Update: there’s now a dedicated ‘Trailmix’ for those preparing for their Certified Salesforce Administrator exam.

Mock exams and flashcards

There are many mock exams and flashcards available on sites like Quizlet and Cram. While these are good for testing yourself and gaining a bit of confidence, the quality is variable and you shouldn’t totally rely on them because they may not cover everything you need to know in order to pass the exam.

Salesforce Ben and some of the other Salesforce superstars provide great mock exams for many of the Salesforce certifications. The quality of these is higher, and I recommend them for testing your knowledge, but I urge you not to be lulled into a false sense of security.

On mock exams, I was getting close to 100% and was totally confident I was going to ace the real exam. The truth is the official Salesforce Certified Administrator credential is a killer, with much longer/trickier scenario-based questions than any of the mock exams I have seen. Many other Salesforce Certified Professionals agree this is the toughest exam they have done so far because it is so broad.

You can do it!

Don’t let this post put you off aiming for this credential. If I can do it, so can you. However, don’t waste your money sitting the exam if you’re not ready. It costs $200 for the first attempt and $100 for every attempt thereafter.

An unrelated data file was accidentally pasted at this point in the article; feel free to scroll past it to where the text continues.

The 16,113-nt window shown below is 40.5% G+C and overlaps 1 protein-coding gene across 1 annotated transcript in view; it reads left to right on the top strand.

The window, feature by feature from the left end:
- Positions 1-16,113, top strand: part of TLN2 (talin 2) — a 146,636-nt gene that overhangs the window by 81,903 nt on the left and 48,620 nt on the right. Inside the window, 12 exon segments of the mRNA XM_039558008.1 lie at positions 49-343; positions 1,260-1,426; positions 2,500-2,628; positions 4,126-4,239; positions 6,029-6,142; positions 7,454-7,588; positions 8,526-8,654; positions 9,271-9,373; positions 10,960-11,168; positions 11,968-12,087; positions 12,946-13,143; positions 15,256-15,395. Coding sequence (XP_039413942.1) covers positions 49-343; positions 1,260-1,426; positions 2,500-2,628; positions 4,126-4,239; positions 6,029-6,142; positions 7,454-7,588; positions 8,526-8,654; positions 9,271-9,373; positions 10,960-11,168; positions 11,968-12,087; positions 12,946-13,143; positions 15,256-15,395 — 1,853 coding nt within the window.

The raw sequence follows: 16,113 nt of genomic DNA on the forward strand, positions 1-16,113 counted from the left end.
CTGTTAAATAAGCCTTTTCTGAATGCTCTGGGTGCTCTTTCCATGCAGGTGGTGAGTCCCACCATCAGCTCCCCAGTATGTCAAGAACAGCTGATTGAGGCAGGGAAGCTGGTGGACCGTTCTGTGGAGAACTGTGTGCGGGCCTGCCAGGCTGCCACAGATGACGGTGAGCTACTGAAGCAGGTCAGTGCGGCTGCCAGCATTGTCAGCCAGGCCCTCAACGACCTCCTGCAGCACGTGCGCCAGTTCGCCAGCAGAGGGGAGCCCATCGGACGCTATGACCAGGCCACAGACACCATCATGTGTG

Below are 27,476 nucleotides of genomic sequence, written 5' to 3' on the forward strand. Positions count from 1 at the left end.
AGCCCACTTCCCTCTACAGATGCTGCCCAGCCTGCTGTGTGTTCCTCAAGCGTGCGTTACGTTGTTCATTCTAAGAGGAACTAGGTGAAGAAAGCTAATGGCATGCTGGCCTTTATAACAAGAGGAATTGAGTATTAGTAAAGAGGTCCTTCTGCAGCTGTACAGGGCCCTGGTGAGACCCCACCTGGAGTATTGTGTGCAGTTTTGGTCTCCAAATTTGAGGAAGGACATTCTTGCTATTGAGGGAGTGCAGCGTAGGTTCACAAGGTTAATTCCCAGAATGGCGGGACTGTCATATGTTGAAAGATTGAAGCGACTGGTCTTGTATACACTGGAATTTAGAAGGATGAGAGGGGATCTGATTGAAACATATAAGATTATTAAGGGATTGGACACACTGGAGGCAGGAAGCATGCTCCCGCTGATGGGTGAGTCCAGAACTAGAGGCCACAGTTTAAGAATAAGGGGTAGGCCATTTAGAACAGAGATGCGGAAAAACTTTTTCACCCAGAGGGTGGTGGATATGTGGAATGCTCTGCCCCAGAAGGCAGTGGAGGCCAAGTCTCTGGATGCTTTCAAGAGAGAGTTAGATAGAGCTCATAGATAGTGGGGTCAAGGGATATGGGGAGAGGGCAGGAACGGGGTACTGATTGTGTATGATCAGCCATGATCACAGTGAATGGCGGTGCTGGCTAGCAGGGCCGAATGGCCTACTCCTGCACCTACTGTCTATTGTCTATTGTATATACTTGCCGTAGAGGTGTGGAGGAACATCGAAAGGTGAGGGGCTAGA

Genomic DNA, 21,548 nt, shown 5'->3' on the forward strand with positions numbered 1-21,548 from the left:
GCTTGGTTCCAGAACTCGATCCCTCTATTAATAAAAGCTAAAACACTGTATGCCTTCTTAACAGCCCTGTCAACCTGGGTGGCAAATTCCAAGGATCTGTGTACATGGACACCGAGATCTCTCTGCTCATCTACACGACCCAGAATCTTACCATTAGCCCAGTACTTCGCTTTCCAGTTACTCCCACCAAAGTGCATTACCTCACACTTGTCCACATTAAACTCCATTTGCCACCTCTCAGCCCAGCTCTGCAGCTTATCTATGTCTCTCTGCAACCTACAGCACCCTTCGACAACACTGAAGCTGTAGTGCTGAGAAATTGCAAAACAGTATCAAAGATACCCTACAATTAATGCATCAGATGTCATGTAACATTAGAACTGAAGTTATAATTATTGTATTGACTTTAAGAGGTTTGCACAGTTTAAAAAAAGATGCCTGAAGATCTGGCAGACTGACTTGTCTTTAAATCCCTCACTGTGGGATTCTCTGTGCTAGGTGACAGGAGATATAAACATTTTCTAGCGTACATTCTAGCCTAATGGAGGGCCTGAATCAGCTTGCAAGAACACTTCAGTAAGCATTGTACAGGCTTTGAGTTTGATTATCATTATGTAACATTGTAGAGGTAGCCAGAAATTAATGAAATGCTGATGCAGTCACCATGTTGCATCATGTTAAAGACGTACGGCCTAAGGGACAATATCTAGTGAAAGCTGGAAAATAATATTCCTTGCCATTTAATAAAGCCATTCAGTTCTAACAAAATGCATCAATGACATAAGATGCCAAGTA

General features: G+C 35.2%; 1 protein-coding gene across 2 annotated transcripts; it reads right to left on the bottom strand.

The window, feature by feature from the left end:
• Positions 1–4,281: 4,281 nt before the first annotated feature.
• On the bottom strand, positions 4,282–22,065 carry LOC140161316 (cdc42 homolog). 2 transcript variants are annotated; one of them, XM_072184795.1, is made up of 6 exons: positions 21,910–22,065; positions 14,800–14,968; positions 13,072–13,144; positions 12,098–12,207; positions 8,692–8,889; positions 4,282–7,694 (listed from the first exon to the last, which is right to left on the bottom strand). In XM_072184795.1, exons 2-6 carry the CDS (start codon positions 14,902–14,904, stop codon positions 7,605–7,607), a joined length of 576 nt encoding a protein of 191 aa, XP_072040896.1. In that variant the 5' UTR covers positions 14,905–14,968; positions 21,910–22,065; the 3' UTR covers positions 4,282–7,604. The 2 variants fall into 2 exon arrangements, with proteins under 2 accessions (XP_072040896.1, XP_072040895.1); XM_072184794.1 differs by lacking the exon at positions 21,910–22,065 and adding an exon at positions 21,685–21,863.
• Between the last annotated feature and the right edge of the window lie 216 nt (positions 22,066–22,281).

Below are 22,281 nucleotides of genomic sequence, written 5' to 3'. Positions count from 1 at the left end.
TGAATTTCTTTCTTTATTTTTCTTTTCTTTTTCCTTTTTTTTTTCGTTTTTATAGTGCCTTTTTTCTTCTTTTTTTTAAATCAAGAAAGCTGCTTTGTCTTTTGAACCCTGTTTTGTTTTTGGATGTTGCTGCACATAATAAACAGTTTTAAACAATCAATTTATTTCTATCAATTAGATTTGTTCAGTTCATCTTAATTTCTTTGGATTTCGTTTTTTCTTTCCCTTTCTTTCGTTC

The first step described in this post is crucial – identify your strengths and weaknesses, and focus your learning. If you take this approach and cover everything in the exam outline in the study guide, you will pass.

I find Salesforce exams really nerve-wracking. Doing them from home also makes them prone to things going wrong. I have had Internet connections drop mid-way through exams, cats jump on the table and walk across my keyboard, and window cleaners try to chat to me through the glass, all while the timer was ticking and that little webcam was silently watching my every move!

Despite these challenges, I survived the experience and have now passed several Salesforce exams. You can do the same.

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Unethical marketing of services

Several writers have highlighted the fact that there is greater potential for unethical behaviour in the marketing of services due to the intangible nature of services, and also the deregulation of many service sectors.

The intangible nature of services and the high level of competition among service providers means it can be very difficult for consumers to evaluate service offerings, which leaves them highly vulnerable to influence by sales people and marketing promotions.

It is arguable that ethical behaviour is more crucial to services marketing in order to combat skepticism and gain the trust and confidence of consumers.